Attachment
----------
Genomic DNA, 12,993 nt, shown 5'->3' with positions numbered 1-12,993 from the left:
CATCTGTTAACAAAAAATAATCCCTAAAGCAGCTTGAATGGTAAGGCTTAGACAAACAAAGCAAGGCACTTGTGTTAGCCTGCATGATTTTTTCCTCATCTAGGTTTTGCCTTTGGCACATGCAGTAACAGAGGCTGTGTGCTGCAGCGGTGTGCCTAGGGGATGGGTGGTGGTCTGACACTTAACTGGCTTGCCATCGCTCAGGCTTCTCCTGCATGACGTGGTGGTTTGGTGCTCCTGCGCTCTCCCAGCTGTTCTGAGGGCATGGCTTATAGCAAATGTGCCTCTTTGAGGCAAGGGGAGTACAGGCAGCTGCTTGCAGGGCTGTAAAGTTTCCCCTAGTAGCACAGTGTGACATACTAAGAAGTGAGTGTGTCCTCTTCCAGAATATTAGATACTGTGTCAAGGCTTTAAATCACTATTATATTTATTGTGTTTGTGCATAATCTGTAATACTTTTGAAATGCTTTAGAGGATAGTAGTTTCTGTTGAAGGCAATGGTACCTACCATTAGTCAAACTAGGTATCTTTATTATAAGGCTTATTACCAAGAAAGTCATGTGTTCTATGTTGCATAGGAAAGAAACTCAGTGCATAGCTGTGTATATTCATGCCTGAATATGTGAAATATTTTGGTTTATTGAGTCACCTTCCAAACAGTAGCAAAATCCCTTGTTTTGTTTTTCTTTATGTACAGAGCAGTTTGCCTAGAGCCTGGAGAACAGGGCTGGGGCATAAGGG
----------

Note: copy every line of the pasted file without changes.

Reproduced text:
Genomic DNA, 12,993 nt, shown 5'->3' with positions numbered 1-12,993 from the left:
CATCTGTTAACAAAAAATAATCCCTAAAGCAGCTTGAATGGTAAGGCTTAGACAAACAAAGCAAGGCACTTGTGTTAGCCTGCATGATTTTTTCCTCATCTAGGTTTTGCCTTTGGCACATGCAGTAACAGAGGCTGTGTGCTGCAGCGGTGTGCCTAGGGGATGGGTGGTGGTCTGACACTTAACTGGCTTGCCATCGCTCAGGCTTCTCCTGCATGACGTGGTGGTTTGGTGCTCCTGCGCTCTCCCAGCTGTTCTGAGGGCATGGCTTATAGCAAATGTGCCTCTTTGAGGCAAGGGGAGTACAGGCAGCTGCTTGCAGGGCTGTAAAGTTTCCCCTAGTAGCACAGTGTGACATACTAAGAAGTGAGTGTGTCCTCTTCCAGAATATTAGATACTGTGTCAAGGCTTTAAATCACTATTATATTTATTGTGTTTGTGCATAATCTGTAATACTTTTGAAATGCTTTAGAGGATAGTAGTTTCTGTTGAAGGCAATGGTACCTACCATTAGTCAAACTAGGTATCTTTATTATAAGGCTTATTACCAAGAAAGTCATGTGTTCTATGTTGCATAGGAAAGAAACTCAGTGCATAGCTGTGTATATTCATGCCTGAATATGTGAAATATTTTGGTTTATTGAGTCACCTTCCAAACAGTAGCAAAATCCCTTGTTTTGTTTTTCTTTATGTACAGAGCAGTTTGCCTAGAGCCTGGAGAACAGGGCTGGGGCATAAGGG